Who knows what Austen herself might be writing if she were alive today? My story is modern and set in the United States. Slavery ended here over 150 years ago. It is not germane to my story. I might also add that nowhere in P&P does Austen write about Darcy making his wealth from slavery. His servants are paid, well-treated, and respected.

    To say that all gentry of the era made their wealth from slavery is a generalization that cannot be proven - much like saying all white Southerners in the U.S. descend from slave holders and all African-Americans descend from slaves. In fact, fewer than 2% of white Southerners owned slaves before the Civil War, so most of us do not descend from slave owners. In addition, many African-Americans immigrated to the U.S. after slavery had been abolished.

    Generalizations are usually false.

    Happy Thanksgiving!

  20. Yes, Robin I agree it is a generalisation to say that Darcy was probably a slave owner. Austen doesn't say how he attained his wealth in P&P. However, generalisations are useful. We can learn much about trends and societies. Having said that slavery and the West Indian plantations are a strong possibility for his wealth. Even in the 18th century being a landowner might not create enough wealth on it's own to keep a large estate going. At that time we had whole cities over here, Bristol and Liverpool for two, that were built almost entirely on the slave trade.London got much of it's wealth from the slave trade but also prostitution, unfortunately.The trade in tea from China was a great source of wealth to Britain too. And that was driven through the opium trade. It's a murky world we live in and used to live in, Robin. If ever you go to Bath Abbey, Robin, look out for the number of memorial plaques on it's walls that say things like "The Governor of Jamaica," etc.

    Jane Austen is more explicit about the slave trade in Mansfield Park. Sir Thomas Bertam's wealth derives directly from his plantations.

    By the way, Robin, I am a southerner from the South of England. I live in Wimbledon, not the southern states.

    All the best, Tony

  21. I suppose that I do not care for generalizations because they often result in stereotyping. I also try to avoid making assumptions; I have found that I am wrong many times when I do so. People have assumed things about me, and they have been wrong.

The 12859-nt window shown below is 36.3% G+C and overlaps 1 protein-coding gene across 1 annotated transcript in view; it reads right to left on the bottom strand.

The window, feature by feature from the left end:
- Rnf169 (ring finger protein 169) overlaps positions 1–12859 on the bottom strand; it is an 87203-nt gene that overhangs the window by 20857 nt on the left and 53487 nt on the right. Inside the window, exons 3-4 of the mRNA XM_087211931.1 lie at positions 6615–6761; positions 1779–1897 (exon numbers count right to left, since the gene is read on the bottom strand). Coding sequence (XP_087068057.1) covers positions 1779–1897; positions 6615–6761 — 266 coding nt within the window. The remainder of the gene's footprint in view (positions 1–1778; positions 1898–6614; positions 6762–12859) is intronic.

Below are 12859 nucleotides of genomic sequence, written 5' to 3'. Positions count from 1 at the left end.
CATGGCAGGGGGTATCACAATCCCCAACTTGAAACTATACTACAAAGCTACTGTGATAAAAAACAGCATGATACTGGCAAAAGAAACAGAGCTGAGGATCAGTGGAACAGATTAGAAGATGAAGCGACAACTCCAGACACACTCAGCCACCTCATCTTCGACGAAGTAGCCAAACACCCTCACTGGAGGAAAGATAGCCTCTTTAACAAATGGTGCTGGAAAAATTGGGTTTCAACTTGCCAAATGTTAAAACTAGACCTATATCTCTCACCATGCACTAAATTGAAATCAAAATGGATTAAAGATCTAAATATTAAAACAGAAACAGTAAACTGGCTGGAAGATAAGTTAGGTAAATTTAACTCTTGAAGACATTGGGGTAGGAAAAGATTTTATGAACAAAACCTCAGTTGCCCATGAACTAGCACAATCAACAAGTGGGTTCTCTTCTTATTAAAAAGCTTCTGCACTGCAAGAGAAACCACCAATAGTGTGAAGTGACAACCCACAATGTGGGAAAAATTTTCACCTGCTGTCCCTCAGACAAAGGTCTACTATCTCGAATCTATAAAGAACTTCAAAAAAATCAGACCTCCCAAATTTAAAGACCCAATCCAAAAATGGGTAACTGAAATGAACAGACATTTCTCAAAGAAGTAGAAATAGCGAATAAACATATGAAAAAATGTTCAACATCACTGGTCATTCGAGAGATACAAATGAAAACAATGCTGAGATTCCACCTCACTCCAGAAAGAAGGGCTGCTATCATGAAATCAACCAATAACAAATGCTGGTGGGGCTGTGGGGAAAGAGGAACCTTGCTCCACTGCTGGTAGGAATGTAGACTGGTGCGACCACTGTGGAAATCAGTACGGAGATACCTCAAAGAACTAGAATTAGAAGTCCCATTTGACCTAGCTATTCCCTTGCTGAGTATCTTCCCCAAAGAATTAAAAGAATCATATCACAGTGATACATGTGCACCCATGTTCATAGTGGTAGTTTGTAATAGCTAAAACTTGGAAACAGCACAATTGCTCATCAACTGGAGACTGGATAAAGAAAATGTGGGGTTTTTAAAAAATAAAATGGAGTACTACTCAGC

I did not assume that you were from the States, Tony. In fact, I rather thought that you were from the UK. My reference to slavery in the U.S. was only an illustration of how generalizations can be very wrong. I did not use that illustration because I thought you were from the U.S.A. I used it rather because of assumptions that are made here in the States about Southerners.

    In Mansfield Park, I believe that Bertram's plantations were in India, and he had to travel there to oversee some problems. There is no indications that Darcy made such trips.

    At any rate, I am glad to meet another Austen fan. I am also a fan of academic discussions. There was no offense intended. I enjoy a civil exchange of ideas.


  22. Robin, it's nice to meet you too. No offense taken. I do like a good discussion.
    I hope your book is successful. I must admit I am an old fashioned Jane Austen fan. I was born and brought up in Southampton where Jane herself lived for two years and have been aware of her from an early age.I don't actually approve of all this spin off stuff. I think it seems more important to Americans to engage with Austen this way than it is for us over here. We live where she lived, so we have that.Maybe we just don't like to tamper with her works.

    All the best,

    Have a great weekend and if Mary reads this, have a great weekend too.

  23. Guardian was my first book, so I started with what was familiar to me. I wasn't sure that I could write Regency. I am now ready to publish my second book, and I am much more confident of my writing skills. I have also published two Regency one-shots which were well-received.

    After I finish the third book of the trilogy, my next JAFF will probably be a more traditional Regency, though I can't promise that it won't have elements of the supernatural or mystery.

    I think being a guest here on Mary's blog has actually helped sales of Guardian. November has been my best month for sales, though the book is by no means a best seller.

    Best Wishes,